I have never been a driver. Driving in Tehran is a nerve-rattling dance with death, especially if you are female, as other drivers automatically treat as if you are a blind gibbering idiot. I have never got into the hang of brakes, clutches, gears. I have difficulty remembering that in order to turn left, you have to turn the steering wheel to the left (one-half), and to turn right, to the right (three-quarters).
And in Halifax! Where the streets are so beautiful and the houses look so picture-book! Where everyone talks about the environment and going green all day long… in newspapers, in university, in shops… Surely it must be possible to survive without driving a car in this city. It is only a 20 minute walk from my apartment to the campus, and daycare and school are on the way. Look at me! I don’t drive! I drink fair-trade coffee! I turn off the light when I leave a room! – look, is someone going to give me a green award or something? after all, in Halifax, Nova Scotia, people are supposed to care about these things… this is not Calgary, I am told, where people cannot find a drop of fair-trade coffee to drink if their life depended on it…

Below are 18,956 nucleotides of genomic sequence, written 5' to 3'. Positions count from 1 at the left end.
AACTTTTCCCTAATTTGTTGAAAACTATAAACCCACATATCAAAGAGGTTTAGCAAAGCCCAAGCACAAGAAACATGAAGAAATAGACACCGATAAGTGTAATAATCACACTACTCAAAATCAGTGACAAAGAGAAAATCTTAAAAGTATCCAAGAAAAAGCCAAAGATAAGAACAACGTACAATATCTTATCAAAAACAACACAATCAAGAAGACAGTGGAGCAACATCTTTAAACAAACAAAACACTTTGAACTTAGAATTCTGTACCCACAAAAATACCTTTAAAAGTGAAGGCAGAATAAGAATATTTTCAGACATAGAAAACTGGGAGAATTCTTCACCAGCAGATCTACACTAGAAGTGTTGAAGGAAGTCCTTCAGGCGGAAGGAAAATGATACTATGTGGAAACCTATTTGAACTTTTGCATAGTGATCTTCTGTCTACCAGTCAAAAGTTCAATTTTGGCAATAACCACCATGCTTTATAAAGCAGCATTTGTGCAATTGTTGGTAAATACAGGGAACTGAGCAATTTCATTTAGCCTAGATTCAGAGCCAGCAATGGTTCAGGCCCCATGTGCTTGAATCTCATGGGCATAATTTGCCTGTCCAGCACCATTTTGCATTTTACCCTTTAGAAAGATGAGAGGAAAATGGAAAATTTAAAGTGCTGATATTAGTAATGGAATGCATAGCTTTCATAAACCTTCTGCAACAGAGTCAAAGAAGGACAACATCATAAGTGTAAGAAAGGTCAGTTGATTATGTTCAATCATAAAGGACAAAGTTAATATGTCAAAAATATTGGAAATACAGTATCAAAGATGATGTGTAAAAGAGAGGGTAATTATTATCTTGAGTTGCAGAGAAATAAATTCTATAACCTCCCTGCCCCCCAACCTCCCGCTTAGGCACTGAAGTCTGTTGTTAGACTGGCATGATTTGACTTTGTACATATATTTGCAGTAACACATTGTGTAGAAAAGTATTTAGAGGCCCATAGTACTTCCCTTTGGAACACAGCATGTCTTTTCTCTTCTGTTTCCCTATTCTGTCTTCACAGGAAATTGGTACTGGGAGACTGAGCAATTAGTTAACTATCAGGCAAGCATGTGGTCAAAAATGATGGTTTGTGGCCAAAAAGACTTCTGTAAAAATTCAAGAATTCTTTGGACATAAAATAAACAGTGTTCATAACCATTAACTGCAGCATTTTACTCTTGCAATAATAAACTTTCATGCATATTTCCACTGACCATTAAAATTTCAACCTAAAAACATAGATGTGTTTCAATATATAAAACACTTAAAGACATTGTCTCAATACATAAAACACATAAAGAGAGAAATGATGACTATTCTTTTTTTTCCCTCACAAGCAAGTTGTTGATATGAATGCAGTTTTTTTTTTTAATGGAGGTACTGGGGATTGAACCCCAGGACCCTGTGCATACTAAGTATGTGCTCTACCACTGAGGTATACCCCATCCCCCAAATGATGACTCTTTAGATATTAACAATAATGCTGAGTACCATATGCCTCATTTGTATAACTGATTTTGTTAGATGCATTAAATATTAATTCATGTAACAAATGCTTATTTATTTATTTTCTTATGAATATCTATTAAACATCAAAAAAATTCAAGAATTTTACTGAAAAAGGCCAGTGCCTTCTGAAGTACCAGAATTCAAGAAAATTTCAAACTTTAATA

But no. Slipping about on the muddy slushy ice on sidewalks, climbing up dirty ice/snow banks bordering the pavements, as high as my waist, waiting for hours in the knifing wind for the bus, missing classes because there were no taxis when it was snowing/raining/icing, soon convinced me of the reality of the situation- which other people had told me long before- to live in North America, you needed to be able to drive, and you needed to own a car. The environment thing is just fancy talk. There is NO rapid efficient public transport worth the name. There are NO efforts to clean the sidewalks free of ice and snow. If a homeowner cares enough, they will sprinkle some gravel in front of their house, and if not, not, leaving pedestrians to slip and slide and curse… There is NO consideration for pedestrians… If you lack private transport, then during the winter months, you might as well become a bear and hibernate under your blanket.
And as I do not have that option, I learned to drive, and now I can proudly slip on ice and trudge the slush while sitting behind a steering wheel.